Building and Retrofitting Terms for Efficient Homes

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As buildings currently account for approximately half of the world’s energy use, sustainability comes up as a significant keyword for home construction  nowadays.

While achieving the perfect sustainable house or renovating an older home for greater energy efficiency may be both challenging and expensive, it would ultimately reduce energy costs in the long run. With that in mind, here are a few terms and concepts about retrofitting buildings for greater efficiency:

  • Insulation 

Choosing how much insulation to add to the house can be confusing. This can be influenced by the way the house was constructed or by the owner’s budget. Several options for a well-insulated house can range from specially insulated exterior walls to blown-in cellulose, energy-reflecting cool roof systems or even roof and interior attic foam insulation. A well insulated house can take advantage of environmental factors to keep the temperature constant and comfortable.

  • Windows

Improved glass performance can substantially save heating and cooling inside the house. Depending on your residential climate conditions, various glass features can be added to better save energy. For instance, if you live in a hot climate, applying low-E film to windows can keep heat out (reflect heat), rather than absorb it. Window shades are an inexpensive way to control temperature in the home.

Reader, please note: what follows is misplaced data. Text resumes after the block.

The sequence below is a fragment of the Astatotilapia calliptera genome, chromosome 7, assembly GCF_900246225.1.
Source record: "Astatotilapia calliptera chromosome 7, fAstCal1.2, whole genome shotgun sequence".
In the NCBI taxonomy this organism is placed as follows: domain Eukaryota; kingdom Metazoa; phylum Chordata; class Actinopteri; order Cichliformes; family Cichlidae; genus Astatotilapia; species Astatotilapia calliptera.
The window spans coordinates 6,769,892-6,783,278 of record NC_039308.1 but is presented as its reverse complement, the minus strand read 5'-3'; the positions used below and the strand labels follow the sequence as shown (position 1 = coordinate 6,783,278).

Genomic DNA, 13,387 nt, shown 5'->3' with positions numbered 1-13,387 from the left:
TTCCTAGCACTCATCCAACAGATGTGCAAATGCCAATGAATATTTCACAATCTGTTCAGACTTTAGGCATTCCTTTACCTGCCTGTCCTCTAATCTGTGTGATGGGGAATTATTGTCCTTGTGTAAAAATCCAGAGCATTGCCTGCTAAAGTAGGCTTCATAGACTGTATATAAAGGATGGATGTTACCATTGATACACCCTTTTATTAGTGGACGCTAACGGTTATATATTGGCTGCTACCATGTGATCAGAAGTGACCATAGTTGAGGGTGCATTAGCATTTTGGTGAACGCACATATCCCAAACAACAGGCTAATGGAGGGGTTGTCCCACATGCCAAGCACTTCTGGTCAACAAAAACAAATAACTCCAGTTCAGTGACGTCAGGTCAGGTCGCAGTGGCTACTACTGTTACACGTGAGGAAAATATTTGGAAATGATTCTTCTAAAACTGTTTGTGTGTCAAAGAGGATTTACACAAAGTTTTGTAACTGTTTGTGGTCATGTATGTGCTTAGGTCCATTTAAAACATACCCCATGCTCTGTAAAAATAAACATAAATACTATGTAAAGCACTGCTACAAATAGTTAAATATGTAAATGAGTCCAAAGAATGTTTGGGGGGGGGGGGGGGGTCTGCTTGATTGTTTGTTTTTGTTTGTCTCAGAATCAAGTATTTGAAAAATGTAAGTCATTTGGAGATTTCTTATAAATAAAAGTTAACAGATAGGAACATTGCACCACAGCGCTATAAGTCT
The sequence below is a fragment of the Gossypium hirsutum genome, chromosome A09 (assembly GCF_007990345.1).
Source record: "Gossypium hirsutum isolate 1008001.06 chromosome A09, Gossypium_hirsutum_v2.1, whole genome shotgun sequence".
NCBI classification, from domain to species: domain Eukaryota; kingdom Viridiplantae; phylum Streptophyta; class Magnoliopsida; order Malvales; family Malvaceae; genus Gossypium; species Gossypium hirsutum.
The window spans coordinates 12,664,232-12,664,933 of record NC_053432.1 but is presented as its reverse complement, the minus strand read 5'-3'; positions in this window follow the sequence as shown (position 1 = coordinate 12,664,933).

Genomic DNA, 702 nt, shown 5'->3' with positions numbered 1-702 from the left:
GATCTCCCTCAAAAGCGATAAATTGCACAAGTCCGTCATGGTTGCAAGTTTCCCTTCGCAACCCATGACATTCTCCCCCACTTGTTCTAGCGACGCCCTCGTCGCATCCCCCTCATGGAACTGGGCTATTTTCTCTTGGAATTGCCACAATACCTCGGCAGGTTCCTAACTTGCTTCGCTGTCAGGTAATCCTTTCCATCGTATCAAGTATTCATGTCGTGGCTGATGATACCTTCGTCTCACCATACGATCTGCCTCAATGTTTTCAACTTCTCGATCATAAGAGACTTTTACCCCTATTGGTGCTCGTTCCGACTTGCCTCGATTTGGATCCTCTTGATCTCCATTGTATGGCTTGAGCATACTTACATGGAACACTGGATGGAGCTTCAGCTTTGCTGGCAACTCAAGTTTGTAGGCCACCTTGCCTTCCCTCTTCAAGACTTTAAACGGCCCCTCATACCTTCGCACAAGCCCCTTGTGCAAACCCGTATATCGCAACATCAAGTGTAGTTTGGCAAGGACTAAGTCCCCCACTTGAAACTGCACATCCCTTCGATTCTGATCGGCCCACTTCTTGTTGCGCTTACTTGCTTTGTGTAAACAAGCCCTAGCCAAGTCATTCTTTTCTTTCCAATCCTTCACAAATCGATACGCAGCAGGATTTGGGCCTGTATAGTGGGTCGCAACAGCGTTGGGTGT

• Solar

Solar heating refers to the technology that collects stored energy from the sun, often using photovoltaic (battery) system. This technology can be used to generate electricity or as a water heater. When passive solar features are included in the housing design, it adds little or even no cost and will result more in energy savings.

  • Low (or Zero) VOC

VOC stands for Volatile Organic Compounds, a chemical found in paints and flooring which can vaporize and emit gases for a long time. Opting for eco-friendly paints that are low VOC will emit smaller amounts of these gases and are usually odor free.

  • Low-Flow Water Fixtures

Low-Flow faucets, shower heads and toilets use less water per minute than traditional fixtures and conserve water by adding air into the system to produce a strong flow while using less water. While installing these devices may be costly, you will likely earn back your expenditure within the first year.

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